Comfy clothes, no jewelry, and no oils or lotions if possible.


Pelvic Ultrasound

Will my pelvic ultrasound hurt?

We offer two types of pelvic ultrasound at Akira: transabdominal and transvaginal. A transabdominal ultrasound is similar to a breast ultrasound in that the feeling of the ultrasound wand on the skin is generally not uncomfortable unless the area of the scan is already sore. 

A transvaginal ultrasound is different. A probe is inserted in the vagina, which can be mildly uncomfortable for some.

Do I need a referral for a pelvic ultrasound?


How long does a pelvic ultrasound take?

30 minutes

Any special dietary preparation?

Your referring doctor will let you know if you need to alter your eating or drinking habits prior to the exam.

What should I wear?

Comfy clothes, no jewelry, and no oils or lotions if possible.


Breast Biopsy

Does a breast biopsy hurt?

Because we use a local anesthetic to numb the breast, you’ll feel the initial prick of the numbing needle–but that’s about it. Most report little discomfort during or after the procedure.  

Do I need a referral for a breast biopsy?


How long does it take?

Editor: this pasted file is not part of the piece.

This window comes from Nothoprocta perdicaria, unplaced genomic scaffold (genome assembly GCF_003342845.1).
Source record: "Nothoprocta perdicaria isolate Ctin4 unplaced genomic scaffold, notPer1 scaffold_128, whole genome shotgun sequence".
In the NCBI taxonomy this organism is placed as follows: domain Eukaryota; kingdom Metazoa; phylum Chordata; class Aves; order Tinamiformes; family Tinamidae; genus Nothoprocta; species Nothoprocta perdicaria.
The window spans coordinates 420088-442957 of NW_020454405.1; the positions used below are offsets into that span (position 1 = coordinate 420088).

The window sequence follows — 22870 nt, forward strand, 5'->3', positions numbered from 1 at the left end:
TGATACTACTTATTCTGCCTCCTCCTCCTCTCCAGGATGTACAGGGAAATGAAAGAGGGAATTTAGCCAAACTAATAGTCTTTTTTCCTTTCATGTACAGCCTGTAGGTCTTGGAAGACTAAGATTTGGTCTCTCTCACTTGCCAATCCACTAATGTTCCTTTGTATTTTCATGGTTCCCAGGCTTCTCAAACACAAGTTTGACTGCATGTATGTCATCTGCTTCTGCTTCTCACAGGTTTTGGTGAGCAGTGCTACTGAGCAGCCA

20-60 minutes

Any special dietary preparation?

None. Please eat and drink normally prior to your appointment

What should I wear?

Comfy clothes, sports bra, no jewelry, and no oils or lotions if possible.

When do I get my Breast Biopsy results?

5-12 days. We’ll set up an appointment to review your results together.      

Bone Density (DEXA) Scan

Does a Bone Density (DEXA) scan hurt?

Not at all.

Do I need a referral for a bone density (DEXA) scan?


How long does it take?

10-20 minutes

Any special dietary preparation?

Avoid taking calcium supplements or loading up on especially calcium rich foods 24 hours prior to the exam.

What should I wear?

Comfy clothes without lots of metallic buttons or zippers.

When do I get my bone density (DEXA) scan results?

1-2 weeks


Are wellness services covered by insurance?

We’re happy to be able to offer integrated wellness services at Akira, but most of these services are not covered by insurance. We partner with third party vendors who set their own per-hour or per-program fee.


How do I know if my exam or procedure will be covered by my insurer?

Always contact your insurance provider directly if you are unsure whether or not any medical visit is covered under your policy. 

Patient Navigation / Nurse Navigators

How do I get one?

If you receive a positive diagnosis through Akira, we’ll connect you with a nurse navigator.

What does a navigator do?

Lots of things. Our patient navigators are certified breast health nurses that offer consistent support to our patients. They might schedule appointments, communicate with doctors, track down available resources for a patient, help deal with insurance providers, help manage any language, literacy, transportation or financial obstacles that a patient might face. 

A navigator is someone that you can rely on. Someone who can provide both emotional and practical support during a difficult time.